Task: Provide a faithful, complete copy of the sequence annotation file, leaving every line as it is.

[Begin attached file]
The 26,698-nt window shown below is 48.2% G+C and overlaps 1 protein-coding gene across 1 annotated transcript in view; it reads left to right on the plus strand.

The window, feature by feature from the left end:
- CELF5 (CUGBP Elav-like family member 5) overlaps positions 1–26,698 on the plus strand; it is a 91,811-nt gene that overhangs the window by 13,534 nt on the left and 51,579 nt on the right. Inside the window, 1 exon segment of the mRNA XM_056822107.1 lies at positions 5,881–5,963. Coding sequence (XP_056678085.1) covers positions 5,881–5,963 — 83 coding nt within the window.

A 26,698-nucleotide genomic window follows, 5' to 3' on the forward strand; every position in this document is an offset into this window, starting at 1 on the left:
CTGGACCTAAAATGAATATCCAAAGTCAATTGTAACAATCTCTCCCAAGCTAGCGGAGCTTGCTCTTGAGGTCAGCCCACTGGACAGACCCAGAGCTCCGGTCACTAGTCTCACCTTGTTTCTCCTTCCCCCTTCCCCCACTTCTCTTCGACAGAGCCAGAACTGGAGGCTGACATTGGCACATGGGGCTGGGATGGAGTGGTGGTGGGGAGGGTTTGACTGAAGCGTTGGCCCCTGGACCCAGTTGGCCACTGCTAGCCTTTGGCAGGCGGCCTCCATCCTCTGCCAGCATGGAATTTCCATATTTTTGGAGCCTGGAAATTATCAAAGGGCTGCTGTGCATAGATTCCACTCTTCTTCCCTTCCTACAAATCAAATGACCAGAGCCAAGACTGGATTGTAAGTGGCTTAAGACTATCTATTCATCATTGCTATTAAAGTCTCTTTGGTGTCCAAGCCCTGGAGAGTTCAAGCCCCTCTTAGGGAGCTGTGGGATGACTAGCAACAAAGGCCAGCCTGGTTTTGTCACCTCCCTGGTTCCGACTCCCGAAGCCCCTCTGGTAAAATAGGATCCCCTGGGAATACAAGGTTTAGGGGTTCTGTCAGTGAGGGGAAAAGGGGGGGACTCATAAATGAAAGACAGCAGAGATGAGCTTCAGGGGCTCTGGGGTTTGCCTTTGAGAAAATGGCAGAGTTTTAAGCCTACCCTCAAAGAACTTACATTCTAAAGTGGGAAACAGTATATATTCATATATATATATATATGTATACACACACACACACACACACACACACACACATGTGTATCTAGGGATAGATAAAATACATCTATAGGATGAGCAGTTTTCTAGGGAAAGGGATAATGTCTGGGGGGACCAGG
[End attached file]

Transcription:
The 26,698-nt window shown below is 48.2% G+C and overlaps 1 protein-coding gene across 1 annotated transcript in view; it reads left to right on the plus strand.

The window, feature by feature from the left end:
- CELF5 (CUGBP Elav-like family member 5) overlaps positions 1–26,698 on the plus strand; it is a 91,811-nt gene that overhangs the window by 13,534 nt on the left and 51,579 nt on the right. Inside the window, 1 exon segment of the mRNA XM_056822107.1 lies at positions 5,881–5,963. Coding sequence (XP_056678085.1) covers positions 5,881–5,963 — 83 coding nt within the window.

A 26,698-nucleotide genomic window follows, 5' to 3' on the forward strand; every position in this document is an offset into this window, starting at 1 on the left:
CTGGACCTAAAATGAATATCCAAAGTCAATTGTAACAATCTCTCCCAAGCTAGCGGAGCTTGCTCTTGAGGTCAGCCCACTGGACAGACCCAGAGCTCCGGTCACTAGTCTCACCTTGTTTCTCCTTCCCCCTTCCCCCACTTCTCTTCGACAGAGCCAGAACTGGAGGCTGACATTGGCACATGGGGCTGGGATGGAGTGGTGGTGGGGAGGGTTTGACTGAAGCGTTGGCCCCTGGACCCAGTTGGCCACTGCTAGCCTTTGGCAGGCGGCCTCCATCCTCTGCCAGCATGGAATTTCCATATTTTTGGAGCCTGGAAATTATCAAAGGGCTGCTGTGCATAGATTCCACTCTTCTTCCCTTCCTACAAATCAAATGACCAGAGCCAAGACTGGATTGTAAGTGGCTTAAGACTATCTATTCATCATTGCTATTAAAGTCTCTTTGGTGTCCAAGCCCTGGAGAGTTCAAGCCCCTCTTAGGGAGCTGTGGGATGACTAGCAACAAAGGCCAGCCTGGTTTTGTCACCTCCCTGGTTCCGACTCCCGAAGCCCCTCTGGTAAAATAGGATCCCCTGGGAATACAAGGTTTAGGGGTTCTGTCAGTGAGGGGAAAAGGGGGGGACTCATAAATGAAAGACAGCAGAGATGAGCTTCAGGGGCTCTGGGGTTTGCCTTTGAGAAAATGGCAGAGTTTTAAGCCTACCCTCAAAGAACTTACATTCTAAAGTGGGAAACAGTATATATTCATATATATATATATATGTATACACACACACACACACACACACACACACACATGTGTATCTAGGGATAGATAAAATACATCTATAGGATGAGCAGTTTTCTAGGGAAAGGGATAATGTCTGGGGGGACCAGG